APPENDIX.

GROTIUS informs us (Ex Syro) that ancient copies had not the word " God,” in this text of Romans, c. ix. v. 5, and that Erasmus remarks, Cyprian, Hilary, and Chrysostom omit it. "* In this short statement," says the Dublin Christian Examiner, (1827) “ there are almost as many inaccuracies as words; Grotius certainly argues, that from its absence in the Syriac; ancient copies must have wanted it; but Dr. Drummond ought to have known that Grotius was mistaken, for that it occurs in that version.”

Had it þeen Dr. D.'s object to ascertain whether it is in the Syriac, version, or to found any criticism on that version in particular, he confesses he ought to have known it; or had he affirmed on his own authority, as the Examiner has affirmed of the text, Acts xx. 28, that the Syriac version has the word God, he farther confesses, that he would have justly exposed himself to all those charges of ignorance and precipitancy, or of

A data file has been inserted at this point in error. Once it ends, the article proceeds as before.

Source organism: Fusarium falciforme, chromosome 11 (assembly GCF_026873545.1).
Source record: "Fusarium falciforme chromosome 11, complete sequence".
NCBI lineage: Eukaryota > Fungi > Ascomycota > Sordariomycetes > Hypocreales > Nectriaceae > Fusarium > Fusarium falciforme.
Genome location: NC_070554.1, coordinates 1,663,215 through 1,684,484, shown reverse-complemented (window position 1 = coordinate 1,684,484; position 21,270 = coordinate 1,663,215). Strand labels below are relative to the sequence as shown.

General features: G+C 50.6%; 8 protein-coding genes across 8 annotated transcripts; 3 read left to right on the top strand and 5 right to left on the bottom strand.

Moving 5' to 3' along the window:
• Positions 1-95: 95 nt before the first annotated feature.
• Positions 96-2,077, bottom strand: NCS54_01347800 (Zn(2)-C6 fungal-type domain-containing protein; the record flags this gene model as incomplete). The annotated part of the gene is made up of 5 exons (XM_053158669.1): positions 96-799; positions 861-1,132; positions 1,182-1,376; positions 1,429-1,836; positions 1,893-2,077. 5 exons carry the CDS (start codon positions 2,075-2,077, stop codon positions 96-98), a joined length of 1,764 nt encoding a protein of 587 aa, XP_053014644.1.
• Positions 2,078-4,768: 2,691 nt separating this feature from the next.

critical dishonesty,' which the Examiner has shewn so much eagerness to advance against him, and which will recoil on the Examiner's own head, if he fail to produce the Syriac of that text which, he positively asserts, contains the disputed word. But Grotius did not confine his observation to one copy, for he says veteres codiccs ; nor did he leave it to rest solely on his own authority. He fortifies his opinion by that of Erasmus, who affirms that Cyprian, Hilary, and Chrysostom, omit the word geog. From this statement, however, the author did not, by any means, contend for its removal, but merely supposed there might be some corruption, or some dislocation of the words from the position in which they originally stood ; and this supposition, for it is offered as nothing more, receives countenance from the different situations which the word occupies in different copies, as well as other discrepant readings, to say nothing of the variety of punctua. tions which affect the sense. For instance, some copies omit the xót, and others the 50. Instead of πανίων- -one has maytd, and another

παντας και ; and • Wy €TONTONY is altogether omitted in the Æthiopic version, if Mill informs us truly :-Omittit Æthiop. Mill in loc. Lipsiæ 1723, p 550. Instead of xoce st Wy the Armenian version transposes the words and reads ež